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Is the glass ceiling kept in place in Sudan? Gendered dilemma of the work‐life balance

Is the glass ceiling kept in place in Sudan? Gendered dilemma of the work‐life balance Purpose – This paper has two‐fold objectives: first, it presents female managers' experience with family‐work dilemma. Second, it examines the priorities married female managers assign to the commitments of their dual roles and the support they received from their organizations. Design/methodology/approach – This study was based on a case study, using a qualitative approach and triangulation of methods. These include: interviews, observations, analysis of texts and documents and autobiography. In‐depth interviews were carried out with 26 male managers in senior posts and 22 female managers in senior and middle management levels in two Federal Ministries (Health and Education) located in Khartoum (the capital city of Sudan). The narrative style (story‐telling) was used to analyze the interview data. Findings – Results indicates that female managers interviewed give first priority to their families and secondary importance to their job. Married women managers who have children sought the assistance of others, (their extended families, servants, nannies and cooks). The priority married women managers give to their families play a negative role in their career progression and contributes to their under‐representation at top management level. Originality/value – The study highlights the effect of the family‐work dilemma on the formation of the glass ceiling women managers are confronting in public organizations in Sudan. http://www.deepdyve.com/assets/images/DeepDyve-Logo-lg.png Gender in Management: An International Journal Emerald Publishing

Is the glass ceiling kept in place in Sudan? Gendered dilemma of the work‐life balance

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Publisher
Emerald Publishing
Copyright
Copyright © 2008 Emerald Group Publishing Limited. All rights reserved.
ISSN
1754-2413
DOI
10.1108/17542410810866953
Publisher site
See Article on Publisher Site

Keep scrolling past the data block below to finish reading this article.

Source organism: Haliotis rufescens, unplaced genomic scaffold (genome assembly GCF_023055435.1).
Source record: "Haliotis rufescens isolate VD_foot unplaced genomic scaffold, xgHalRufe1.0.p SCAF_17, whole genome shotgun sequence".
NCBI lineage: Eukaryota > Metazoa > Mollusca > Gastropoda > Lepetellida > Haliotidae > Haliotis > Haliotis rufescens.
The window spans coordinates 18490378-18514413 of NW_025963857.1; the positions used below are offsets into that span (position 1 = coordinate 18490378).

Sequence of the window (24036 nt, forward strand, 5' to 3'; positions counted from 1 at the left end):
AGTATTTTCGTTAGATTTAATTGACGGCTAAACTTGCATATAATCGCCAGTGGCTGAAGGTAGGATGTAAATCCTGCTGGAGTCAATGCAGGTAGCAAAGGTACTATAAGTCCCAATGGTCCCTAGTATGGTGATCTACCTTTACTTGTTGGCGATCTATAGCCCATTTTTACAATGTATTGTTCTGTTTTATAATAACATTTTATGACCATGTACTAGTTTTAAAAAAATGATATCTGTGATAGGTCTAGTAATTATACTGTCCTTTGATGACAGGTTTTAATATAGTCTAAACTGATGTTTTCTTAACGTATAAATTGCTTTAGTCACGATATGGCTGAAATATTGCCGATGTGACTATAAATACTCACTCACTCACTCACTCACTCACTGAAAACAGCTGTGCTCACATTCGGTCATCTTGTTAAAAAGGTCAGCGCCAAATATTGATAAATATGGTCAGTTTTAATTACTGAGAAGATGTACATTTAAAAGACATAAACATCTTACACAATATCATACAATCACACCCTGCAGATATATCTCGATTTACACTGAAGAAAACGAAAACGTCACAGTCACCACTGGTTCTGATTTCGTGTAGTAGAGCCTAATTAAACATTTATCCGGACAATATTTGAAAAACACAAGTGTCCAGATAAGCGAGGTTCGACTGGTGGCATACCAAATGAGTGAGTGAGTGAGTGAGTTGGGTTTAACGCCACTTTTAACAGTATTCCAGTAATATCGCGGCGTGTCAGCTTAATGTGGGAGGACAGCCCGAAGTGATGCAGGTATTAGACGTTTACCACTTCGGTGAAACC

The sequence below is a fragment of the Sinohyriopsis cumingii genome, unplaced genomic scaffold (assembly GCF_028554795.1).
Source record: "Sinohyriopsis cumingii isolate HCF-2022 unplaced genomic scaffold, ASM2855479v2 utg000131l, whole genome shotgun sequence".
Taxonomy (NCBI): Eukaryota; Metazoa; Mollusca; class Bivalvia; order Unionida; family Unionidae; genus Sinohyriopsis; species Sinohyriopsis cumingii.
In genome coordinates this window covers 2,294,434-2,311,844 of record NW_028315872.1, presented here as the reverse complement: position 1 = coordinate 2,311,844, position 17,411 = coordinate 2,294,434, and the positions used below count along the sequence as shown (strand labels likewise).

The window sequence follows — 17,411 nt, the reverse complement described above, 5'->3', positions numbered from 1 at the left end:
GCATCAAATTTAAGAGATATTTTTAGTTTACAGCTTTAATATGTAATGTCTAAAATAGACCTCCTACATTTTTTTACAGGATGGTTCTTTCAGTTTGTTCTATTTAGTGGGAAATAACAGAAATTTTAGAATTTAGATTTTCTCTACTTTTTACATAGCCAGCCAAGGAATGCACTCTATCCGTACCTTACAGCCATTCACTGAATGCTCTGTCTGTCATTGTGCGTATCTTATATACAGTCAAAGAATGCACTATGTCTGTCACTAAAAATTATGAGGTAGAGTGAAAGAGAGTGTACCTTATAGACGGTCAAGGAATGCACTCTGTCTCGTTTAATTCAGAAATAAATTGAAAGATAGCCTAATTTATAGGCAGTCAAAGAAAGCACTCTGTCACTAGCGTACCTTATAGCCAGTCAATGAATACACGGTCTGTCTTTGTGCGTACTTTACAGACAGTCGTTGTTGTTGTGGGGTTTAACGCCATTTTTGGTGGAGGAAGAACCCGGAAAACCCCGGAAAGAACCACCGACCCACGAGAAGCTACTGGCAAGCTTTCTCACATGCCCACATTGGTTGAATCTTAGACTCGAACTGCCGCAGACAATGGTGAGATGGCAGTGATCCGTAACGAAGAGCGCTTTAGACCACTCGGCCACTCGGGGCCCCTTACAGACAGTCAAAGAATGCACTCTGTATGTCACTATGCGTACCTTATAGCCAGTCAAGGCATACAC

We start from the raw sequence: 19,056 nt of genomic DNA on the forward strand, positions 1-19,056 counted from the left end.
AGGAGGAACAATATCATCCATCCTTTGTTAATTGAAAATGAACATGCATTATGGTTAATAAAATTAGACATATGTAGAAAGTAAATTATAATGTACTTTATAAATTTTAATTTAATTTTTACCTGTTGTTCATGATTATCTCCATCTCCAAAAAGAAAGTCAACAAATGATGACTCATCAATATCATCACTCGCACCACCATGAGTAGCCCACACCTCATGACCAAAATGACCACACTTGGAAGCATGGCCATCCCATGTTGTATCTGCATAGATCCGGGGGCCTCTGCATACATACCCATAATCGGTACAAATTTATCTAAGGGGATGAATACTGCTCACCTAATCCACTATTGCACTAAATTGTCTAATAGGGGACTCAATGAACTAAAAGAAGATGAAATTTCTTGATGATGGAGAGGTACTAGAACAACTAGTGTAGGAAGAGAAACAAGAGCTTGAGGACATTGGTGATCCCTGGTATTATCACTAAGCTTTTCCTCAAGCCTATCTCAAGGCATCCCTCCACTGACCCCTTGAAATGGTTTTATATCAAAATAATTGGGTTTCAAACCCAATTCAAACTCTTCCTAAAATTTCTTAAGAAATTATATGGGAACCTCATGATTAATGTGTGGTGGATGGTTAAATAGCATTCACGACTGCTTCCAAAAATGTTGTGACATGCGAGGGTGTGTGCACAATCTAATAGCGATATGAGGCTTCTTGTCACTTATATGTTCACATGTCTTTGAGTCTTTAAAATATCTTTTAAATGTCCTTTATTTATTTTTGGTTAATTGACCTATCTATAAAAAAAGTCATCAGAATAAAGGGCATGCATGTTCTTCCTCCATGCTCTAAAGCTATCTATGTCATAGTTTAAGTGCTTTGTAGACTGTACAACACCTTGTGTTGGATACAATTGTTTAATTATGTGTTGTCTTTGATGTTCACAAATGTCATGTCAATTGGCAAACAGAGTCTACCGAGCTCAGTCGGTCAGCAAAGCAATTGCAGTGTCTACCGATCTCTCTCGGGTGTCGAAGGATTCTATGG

Abstract

Purpose – This paper has two‐fold objectives: first, it presents female managers' experience with family‐work dilemma. Second, it examines the priorities married female managers assign to the commitments of their dual roles and the support they received from their organizations. Design/methodology/approach – This study was based on a case study, using a qualitative approach and triangulation of methods. These include: interviews, observations, analysis of texts and documents and autobiography. In‐depth interviews were carried out with 26 male managers in senior posts and 22 female managers in senior and middle management levels in two Federal Ministries (Health and Education) located in Khartoum (the capital city of Sudan). The narrative style (story‐telling) was used to analyze the interview data. Findings – Results indicates that female managers interviewed give first priority to their families and secondary importance to their job. Married women managers who have children sought the assistance of others, (their extended families, servants, nannies and cooks). The priority married women managers give to their families play a negative role in their career progression and contributes to their under‐representation at top management level. Originality/value – The study highlights the effect of the family‐work dilemma on the formation of the glass ceiling women managers are confronting in public organizations in Sudan.

Journal

Gender in Management: An International JournalEmerald Publishing

Published: May 9, 2008

Keywords: Gender; Women executives; Role conflict; Glass ceilings; Promotion; Sudan

References